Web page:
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Editor's Note

Notes From the Leading Edge

University Business, Jan 2008

WHEN WE PLAN OUR EDITORIAL COVERAGE in University Business each year, we do our best to stay ahead of technology trends so you'll read about the very latest advances that can help you lead your institution to success. But technology changes at such a rapid pace that it isn't always easy to stay ahead of the curve. We could turn to psychics-after all, the tabloids in the supermarket checkout aisle are full of psychic predictions for the coming year. But, as a reliable predictor of future events... Well, let's just say the Philadelphia Phillies have a better record. For example, "Nikki," a self-proclaimed "Psychic to the Stars," predicted the passing of Vice President Cheney in 2007. Unfortunately, she made the same prediction in 2006...and in 2005, 2004, and 2003. Sure, the law of averages says she'll be right at some point-which she'll no doubt claim as proof of her abilities-but when we want a real peak into the future, we turn to people who actually have that insight-without the crystal ball.

John Bielec, vice president for Information Resources and Technology and CIO at Drexel University (Pa.), is one such person. He tells us:

"Each New Year's Day, I look forward to reading predictions in my local newspaper of 'What's Out' and What's In' for the next twelve months. Drexel has always pushed the technology 'In' envelope with a number of firsts, going back to 1983 when it was the first university in the world to require entering freshmen to purchase a computer. A lot of 'firsts' have happened since then, and what was the new 'In' thing one year quickly becomes 'Out' in another.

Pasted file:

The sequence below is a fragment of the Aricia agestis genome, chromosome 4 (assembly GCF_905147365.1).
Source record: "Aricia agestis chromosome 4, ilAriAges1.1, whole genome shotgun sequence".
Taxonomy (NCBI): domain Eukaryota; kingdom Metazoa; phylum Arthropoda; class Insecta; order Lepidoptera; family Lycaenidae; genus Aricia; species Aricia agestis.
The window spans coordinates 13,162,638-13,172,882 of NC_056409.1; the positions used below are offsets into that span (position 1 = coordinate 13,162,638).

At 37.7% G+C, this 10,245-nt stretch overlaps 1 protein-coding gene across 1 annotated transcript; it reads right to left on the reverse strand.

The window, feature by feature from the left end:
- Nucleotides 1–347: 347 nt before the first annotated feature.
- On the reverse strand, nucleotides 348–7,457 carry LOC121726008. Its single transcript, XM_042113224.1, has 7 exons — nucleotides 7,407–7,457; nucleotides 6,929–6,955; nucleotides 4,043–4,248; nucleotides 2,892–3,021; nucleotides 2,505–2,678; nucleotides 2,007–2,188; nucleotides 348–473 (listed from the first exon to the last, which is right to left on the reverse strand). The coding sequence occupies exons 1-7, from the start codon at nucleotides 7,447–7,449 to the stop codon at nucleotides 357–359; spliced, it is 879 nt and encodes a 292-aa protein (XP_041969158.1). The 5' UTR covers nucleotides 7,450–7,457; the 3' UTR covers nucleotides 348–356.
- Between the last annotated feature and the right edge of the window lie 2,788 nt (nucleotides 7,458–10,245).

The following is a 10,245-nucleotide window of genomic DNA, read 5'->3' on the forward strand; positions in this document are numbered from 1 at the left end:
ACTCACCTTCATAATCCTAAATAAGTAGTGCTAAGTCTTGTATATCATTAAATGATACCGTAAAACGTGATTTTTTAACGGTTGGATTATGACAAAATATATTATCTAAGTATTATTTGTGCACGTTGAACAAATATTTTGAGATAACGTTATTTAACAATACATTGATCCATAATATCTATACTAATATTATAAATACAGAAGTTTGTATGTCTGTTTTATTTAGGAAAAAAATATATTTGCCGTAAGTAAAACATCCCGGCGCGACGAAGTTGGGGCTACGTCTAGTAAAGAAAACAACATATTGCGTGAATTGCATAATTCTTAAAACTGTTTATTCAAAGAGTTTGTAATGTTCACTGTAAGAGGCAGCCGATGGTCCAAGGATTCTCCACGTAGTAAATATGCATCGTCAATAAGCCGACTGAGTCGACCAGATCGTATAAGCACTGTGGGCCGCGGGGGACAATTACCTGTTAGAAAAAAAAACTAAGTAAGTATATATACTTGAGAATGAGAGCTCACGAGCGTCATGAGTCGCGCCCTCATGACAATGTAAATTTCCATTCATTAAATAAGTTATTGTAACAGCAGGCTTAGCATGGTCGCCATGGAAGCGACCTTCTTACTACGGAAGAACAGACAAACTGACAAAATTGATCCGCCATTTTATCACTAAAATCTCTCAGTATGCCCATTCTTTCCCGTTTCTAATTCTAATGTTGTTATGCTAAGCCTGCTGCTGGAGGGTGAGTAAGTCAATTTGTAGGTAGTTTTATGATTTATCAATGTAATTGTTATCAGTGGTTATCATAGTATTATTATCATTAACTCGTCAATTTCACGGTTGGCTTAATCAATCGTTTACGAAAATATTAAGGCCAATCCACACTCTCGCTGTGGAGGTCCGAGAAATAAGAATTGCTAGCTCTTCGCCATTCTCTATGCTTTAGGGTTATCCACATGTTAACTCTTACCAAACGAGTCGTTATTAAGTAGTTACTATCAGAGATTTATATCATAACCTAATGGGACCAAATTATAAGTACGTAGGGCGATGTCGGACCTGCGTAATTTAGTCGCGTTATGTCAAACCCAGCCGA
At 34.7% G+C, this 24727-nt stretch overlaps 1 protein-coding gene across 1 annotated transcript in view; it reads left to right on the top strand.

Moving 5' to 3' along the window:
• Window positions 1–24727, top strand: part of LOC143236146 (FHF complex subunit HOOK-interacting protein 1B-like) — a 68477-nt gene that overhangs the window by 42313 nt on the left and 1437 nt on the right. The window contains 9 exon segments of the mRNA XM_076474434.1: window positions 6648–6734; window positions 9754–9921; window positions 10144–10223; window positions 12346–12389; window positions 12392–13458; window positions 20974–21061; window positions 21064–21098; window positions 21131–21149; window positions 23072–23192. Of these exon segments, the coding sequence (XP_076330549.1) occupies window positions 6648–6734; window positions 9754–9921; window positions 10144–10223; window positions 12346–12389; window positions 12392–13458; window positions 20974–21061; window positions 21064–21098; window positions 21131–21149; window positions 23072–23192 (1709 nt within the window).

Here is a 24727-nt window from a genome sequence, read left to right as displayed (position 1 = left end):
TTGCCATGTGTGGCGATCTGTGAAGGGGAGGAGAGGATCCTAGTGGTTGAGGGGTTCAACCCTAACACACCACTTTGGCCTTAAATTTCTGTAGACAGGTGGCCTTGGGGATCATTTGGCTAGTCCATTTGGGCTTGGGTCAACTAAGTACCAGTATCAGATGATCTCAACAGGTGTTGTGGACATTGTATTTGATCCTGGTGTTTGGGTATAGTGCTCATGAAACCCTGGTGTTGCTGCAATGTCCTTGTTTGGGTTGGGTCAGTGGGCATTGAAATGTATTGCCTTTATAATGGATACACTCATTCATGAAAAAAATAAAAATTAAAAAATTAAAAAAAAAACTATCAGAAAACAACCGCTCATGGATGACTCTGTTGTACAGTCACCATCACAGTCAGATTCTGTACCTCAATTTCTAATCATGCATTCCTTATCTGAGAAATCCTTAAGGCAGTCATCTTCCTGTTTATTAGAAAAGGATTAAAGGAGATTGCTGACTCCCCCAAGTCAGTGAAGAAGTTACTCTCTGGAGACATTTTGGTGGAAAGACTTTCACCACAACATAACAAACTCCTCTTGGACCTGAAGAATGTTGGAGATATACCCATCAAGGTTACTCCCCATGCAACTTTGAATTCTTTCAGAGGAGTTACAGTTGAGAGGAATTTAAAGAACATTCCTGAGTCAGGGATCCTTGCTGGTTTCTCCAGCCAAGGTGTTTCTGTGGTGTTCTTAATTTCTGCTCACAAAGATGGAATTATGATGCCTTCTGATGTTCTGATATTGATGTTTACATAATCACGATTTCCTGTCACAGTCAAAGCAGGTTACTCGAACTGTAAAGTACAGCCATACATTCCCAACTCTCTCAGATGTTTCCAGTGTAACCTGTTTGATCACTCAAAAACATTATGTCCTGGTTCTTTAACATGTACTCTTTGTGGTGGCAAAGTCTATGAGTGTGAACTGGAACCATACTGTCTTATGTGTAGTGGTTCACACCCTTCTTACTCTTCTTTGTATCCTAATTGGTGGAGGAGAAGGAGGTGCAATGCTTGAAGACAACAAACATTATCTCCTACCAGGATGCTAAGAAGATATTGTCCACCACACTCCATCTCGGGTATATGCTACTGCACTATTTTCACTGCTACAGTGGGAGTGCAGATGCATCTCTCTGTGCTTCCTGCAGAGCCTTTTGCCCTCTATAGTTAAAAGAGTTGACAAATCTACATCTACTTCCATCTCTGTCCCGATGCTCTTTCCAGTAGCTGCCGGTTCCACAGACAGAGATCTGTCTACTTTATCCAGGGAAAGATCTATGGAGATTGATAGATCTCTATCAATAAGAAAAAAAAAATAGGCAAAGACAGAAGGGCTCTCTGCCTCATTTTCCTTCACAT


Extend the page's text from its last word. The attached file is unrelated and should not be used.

"Today, while many colleges and universities are still pursuing labor and capital intensive laptop computer distribution models, beginning wireless network initiatives, and building larger general-purpose computing labs, Drexel students purchase their required computers from a web store front; register online for wireless use anywhere, anytime (over 35,000 registered wireless devices on campus), and bring their lab with them wherever they go-we call it Bring Your Own (BYO) Laptop.

"How will the college and universities technology landscape change over the next few years? Here's my list of some initiatives already completed or under way:

"When new technology is on the horizon, Drexel clearly is an early adopter. Technology, however, quickly moves from the institution to the individual. Once commercialized, competition and individual choice rule-one size doesn't fit all. As technology is commoditized, colleges and universities must be quick to change from being 'prescriptive' to being 'adaptive.'

"As we enter the New Year, 'What's In' is student mobile device selection and funding, ubiquitous access to Drexel, and other web services for learning and personal use, as well as processing transactions anytime, anywhere. Choice, choice, choice! 'What's Out' is business as usual."

Happy New Year!

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